(Guest Post by Matthew Ladner)
Last week the Arizona Board of Regents released a report detailing the catastrophic failure of Arizona high-schools in preparing students for higher education. Specifically the report traced the high school class of 2006, finding that half of the high-schools had five percent or less of students finishing higher education degrees or certificates within six years. A mere 40 of the almost 460 schools produced 61% of Bachelor degrees in the AZ Class of 2006.
So, the news could have been much better. Here is the next shoe to drop- things are going to be getting increasingly more difficult in the years ahead.
The United States Census has produced population projections by state. Let’s see what the future has in store for Arizona. First a little context. Arizona’s current population is was about 6.5 million in 2012.
First challenge- a very large increase in the youth population.
The Census Bureau projects a large year by year increase in young people. The Census has projections for the 18 and under population, and also for the 5-17 population. The 0-3 population is generally outside of the pre-school and K-12 system, meaning that the 18 and under population overstates the impact that the increase in the youth population will have on the state budget in 2030. The 5-17 year old figure understates the situation due to 4 and 18-year-old students who will receive either preschool or K-12 assistance.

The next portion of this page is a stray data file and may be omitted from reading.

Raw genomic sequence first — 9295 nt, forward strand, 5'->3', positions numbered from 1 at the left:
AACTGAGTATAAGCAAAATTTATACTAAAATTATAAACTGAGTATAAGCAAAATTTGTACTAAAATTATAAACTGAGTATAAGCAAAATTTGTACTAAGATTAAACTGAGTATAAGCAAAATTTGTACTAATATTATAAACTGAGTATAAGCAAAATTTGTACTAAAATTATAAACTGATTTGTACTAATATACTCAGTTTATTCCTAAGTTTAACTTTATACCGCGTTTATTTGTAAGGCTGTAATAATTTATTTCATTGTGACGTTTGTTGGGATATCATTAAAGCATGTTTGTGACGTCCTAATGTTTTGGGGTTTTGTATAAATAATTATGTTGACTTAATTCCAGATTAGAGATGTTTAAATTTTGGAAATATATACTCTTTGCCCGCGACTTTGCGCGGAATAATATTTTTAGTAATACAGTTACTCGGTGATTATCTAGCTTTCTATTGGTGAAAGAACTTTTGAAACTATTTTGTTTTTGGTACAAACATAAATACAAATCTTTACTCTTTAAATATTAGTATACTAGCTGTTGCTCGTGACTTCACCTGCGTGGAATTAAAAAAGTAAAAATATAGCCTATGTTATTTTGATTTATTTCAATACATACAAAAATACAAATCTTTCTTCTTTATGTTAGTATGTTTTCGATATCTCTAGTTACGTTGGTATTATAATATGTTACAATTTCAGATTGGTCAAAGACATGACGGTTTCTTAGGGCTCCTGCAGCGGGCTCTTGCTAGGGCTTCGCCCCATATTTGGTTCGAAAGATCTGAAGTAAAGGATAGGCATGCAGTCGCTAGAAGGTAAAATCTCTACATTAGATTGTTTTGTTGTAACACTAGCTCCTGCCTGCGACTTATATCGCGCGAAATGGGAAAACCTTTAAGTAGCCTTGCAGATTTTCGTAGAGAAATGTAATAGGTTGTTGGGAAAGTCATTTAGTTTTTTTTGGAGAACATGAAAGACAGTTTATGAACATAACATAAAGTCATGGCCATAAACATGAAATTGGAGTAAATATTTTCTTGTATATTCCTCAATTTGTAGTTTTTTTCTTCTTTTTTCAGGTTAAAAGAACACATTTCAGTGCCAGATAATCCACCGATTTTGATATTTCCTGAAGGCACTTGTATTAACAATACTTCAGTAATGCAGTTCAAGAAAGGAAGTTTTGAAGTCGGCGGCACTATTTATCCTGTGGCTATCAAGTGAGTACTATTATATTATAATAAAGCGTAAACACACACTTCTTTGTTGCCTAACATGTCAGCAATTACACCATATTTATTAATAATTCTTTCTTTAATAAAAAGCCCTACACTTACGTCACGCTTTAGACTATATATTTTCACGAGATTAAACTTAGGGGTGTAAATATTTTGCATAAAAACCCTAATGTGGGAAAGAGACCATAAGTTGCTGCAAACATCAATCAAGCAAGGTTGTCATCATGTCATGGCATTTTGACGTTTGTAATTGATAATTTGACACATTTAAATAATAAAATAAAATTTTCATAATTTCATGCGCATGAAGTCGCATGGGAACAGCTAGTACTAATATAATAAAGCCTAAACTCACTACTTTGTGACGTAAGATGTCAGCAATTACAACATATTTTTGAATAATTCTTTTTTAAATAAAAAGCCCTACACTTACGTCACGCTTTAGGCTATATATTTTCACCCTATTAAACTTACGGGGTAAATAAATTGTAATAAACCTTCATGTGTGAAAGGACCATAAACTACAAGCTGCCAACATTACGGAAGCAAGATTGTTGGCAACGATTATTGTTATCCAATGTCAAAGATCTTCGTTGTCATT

The next chart uses the Census Bureau’s projection for the increase in the 5-17 year old Arizona population, and puts it into context by comparing it to the size of the charter school and private choice populations of Arizona. Arizona’s charter school law passed in 1994, and the scholarship tax credit program passed in 1997. The time between then and now is roughly comparable with the time span between now and 2030.
Arizona school district enrollment is set to expand regardless of what we do on the parental choice front, just as it has for the last two decades. In the last two decades, the charter school law has produced a large number of those 40 schools that produced 61% of the BA degrees. In combination with the scholarship tax credit programs and the still nascent ESA program, they have taken the edge off of district enrollment growth in the aggregate.
Arizona does have high-quality charter operators who will continue to slowly but sure increase the islands of quality. If the ESA program survives court challenge it may allow for a quicker pace of private choice expansion than the tax credit program. Creative destruction of the sort that might actually close dysfunctional schools, other than charters that fail to launch, is simply not in the cards. The districts full of those 5% and under high schools will be going into the debt markets to build more dropout factories.
Or perhaps they will be running double shifts at the current dropout factories, as it will become increasingly difficult to finance new construction.
At precisely the same time Arizona will be dealing with a surge in the youth population, an even larger problem looms the growth in the elderly population. Again from the Census projections:
For those of you squinting to read the numbers, that is an increase from 922,000 65+ year olds in 2010 to almost 2.4 million in 2030.